Joy and sorrow are the great expanders in our lives, in the sense that whatever we feel deeply and irrefutably stretches us and leaves us more spacious (and more wise) on the other side.
Often times we have more to give and share as a result.
Some of the best teachers I’ve ever had the privilege to know and work with have had some of the most harrowing lives. But they learned to turn their hardships into their triumphs. Their losses didn’t just brutalize them and render them useless. They deepened and enriched them, too.
It’s one of the strange paradoxes for all of us. Breaking down is part of breaking open and coming into contact with our true value in this incarnation. We don’t really know our strength, our capacity, our resiliency until these parts of us are activated or tested.
Carl Jung wrote: Depth corresponds to a potential height, and the blackest darkness to a hidden light.
It’s a spiritual workout to be actively engaged with life in these ways. To allow ourselves to express what wants to be expressed. To process the big emotions. The beauty that feels scary to trust. The grief that feels impossible to live beyond.
Our willingness to show up for the challenges on our path is how we come to test our own limitations and change in big, beautiful ways. To discover how much we’re capable of holding. How much we’re capable of releasing. What it’s like to be fully, magically, bravely alive while alive.
Turning away is easier in some respects. But greeting our own hearts is where the real meaning lies in our lives.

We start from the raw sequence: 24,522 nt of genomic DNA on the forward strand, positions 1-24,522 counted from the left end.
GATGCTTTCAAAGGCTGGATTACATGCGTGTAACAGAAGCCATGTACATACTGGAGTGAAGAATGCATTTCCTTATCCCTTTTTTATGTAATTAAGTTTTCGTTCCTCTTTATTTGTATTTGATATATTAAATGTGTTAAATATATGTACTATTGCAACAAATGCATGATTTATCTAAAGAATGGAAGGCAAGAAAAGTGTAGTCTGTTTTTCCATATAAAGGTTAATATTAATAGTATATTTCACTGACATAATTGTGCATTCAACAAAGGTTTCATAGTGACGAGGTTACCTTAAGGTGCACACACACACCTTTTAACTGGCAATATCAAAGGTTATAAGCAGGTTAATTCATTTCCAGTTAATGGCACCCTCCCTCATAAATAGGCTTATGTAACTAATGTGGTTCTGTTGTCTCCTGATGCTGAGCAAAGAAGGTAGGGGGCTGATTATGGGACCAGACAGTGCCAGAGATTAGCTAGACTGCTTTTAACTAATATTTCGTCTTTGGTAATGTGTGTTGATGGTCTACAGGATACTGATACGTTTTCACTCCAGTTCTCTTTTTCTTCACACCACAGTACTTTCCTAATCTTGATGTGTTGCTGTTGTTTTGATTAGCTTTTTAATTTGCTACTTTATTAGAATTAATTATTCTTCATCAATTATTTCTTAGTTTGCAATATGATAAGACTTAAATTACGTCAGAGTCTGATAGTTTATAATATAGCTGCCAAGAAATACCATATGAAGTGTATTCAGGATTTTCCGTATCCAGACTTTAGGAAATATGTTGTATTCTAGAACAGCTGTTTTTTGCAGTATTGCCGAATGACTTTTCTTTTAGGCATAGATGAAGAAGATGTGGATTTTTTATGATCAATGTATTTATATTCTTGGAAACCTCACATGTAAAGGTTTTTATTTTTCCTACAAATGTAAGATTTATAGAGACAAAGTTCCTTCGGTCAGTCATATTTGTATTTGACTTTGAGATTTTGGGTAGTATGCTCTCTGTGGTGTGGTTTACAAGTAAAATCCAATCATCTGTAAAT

Mark Groves summed it up so well when he wrote:
Life doesn’t give you the people you want, it gives you the people you need. To help you, to hurt you, to love you, to leave you, and to make you into the person you were meant to be.
This perspective is the difference between growth vs bitterness.
We’ve all been there.
When we make a conscious choice to interpret our losses and disappointments — especially when it comes to relationships — as necessary parts of a deeper whole, we struggle much less to accept them.
The more we are able to live in an ongoing state of acceptance, the more peace and joy we will experience. No longer fighting against our path, but learning to flow, like a river, well established in its bed, toward the greater sea that’s forever calling us.
Learn more about my coaching work, podcast, book and my FREE offerings at: marywelch.com ❤